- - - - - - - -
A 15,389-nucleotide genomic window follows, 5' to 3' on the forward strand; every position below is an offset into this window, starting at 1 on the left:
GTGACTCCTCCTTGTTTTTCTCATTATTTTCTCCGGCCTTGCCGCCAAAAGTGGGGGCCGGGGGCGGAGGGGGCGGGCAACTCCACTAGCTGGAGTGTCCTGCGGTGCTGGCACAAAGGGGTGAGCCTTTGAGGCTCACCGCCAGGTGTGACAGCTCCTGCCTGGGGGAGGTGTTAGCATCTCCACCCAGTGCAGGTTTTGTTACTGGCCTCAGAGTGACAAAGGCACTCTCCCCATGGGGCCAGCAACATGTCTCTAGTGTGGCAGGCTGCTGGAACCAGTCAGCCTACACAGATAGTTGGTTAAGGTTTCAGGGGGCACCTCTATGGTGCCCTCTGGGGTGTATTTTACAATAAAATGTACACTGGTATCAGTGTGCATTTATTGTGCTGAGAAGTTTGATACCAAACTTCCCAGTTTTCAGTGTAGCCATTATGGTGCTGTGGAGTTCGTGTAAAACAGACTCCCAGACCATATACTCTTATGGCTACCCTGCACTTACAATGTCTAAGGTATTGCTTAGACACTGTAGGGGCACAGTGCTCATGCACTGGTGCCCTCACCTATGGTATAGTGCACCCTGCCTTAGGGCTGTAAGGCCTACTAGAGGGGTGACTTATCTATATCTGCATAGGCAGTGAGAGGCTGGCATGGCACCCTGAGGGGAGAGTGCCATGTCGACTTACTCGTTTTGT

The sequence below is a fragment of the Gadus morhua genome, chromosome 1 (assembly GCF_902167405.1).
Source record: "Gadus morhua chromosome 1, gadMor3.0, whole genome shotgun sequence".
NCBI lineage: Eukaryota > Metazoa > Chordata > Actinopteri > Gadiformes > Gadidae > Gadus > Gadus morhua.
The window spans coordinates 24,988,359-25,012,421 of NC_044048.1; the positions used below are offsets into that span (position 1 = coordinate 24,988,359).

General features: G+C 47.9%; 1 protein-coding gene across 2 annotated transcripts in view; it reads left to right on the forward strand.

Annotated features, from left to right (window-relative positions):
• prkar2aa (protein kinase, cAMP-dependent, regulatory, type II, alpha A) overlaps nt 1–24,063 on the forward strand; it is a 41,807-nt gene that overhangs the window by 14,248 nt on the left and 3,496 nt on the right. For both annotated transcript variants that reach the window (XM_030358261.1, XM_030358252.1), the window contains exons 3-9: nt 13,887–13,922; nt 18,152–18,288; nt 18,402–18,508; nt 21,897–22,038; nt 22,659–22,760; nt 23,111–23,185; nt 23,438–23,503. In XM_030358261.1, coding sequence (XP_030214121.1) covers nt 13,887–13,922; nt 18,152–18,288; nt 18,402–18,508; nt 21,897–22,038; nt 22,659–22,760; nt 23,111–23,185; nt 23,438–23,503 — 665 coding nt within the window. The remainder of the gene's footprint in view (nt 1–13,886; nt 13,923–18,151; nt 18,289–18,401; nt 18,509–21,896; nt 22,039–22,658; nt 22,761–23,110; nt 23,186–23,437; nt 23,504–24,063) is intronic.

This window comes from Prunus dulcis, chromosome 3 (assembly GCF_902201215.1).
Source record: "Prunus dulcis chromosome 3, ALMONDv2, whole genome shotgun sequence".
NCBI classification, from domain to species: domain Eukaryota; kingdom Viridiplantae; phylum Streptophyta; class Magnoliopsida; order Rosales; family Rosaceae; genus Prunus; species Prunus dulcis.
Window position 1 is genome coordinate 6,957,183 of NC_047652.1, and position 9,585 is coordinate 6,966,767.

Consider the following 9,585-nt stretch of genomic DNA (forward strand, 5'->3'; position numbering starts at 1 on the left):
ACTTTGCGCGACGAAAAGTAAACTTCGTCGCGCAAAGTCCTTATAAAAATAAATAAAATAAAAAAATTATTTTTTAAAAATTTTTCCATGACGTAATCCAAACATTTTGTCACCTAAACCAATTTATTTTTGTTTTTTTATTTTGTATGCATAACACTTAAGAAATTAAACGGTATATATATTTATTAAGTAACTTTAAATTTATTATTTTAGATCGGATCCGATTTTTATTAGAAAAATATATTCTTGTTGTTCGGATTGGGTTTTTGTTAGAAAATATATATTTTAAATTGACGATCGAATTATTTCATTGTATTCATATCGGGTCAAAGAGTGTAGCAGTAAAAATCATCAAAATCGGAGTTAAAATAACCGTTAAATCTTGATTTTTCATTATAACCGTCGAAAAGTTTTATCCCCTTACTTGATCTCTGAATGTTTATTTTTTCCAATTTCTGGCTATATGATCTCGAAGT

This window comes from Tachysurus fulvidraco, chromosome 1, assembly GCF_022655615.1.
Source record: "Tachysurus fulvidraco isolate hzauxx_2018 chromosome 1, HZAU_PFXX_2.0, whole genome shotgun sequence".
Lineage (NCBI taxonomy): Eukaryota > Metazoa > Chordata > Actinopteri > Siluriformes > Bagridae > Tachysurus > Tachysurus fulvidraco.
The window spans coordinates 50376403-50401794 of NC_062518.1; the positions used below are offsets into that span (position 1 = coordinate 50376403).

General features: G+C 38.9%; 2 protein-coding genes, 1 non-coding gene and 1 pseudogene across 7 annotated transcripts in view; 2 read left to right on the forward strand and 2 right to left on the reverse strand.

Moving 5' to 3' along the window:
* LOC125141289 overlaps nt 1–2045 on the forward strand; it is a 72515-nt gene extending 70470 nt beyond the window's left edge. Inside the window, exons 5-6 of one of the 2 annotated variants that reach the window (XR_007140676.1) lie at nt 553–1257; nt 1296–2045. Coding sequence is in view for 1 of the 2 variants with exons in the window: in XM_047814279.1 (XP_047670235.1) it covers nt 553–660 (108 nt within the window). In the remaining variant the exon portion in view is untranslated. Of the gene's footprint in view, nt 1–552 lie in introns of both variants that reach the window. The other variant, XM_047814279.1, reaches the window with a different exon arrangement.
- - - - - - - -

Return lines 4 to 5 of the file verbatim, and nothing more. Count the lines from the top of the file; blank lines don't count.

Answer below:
Source record: "Gadus morhua chromosome 1, gadMor3.0, whole genome shotgun sequence".
NCBI lineage: Eukaryota > Metazoa > Chordata > Actinopteri > Gadiformes > Gadidae > Gadus > Gadus morhua.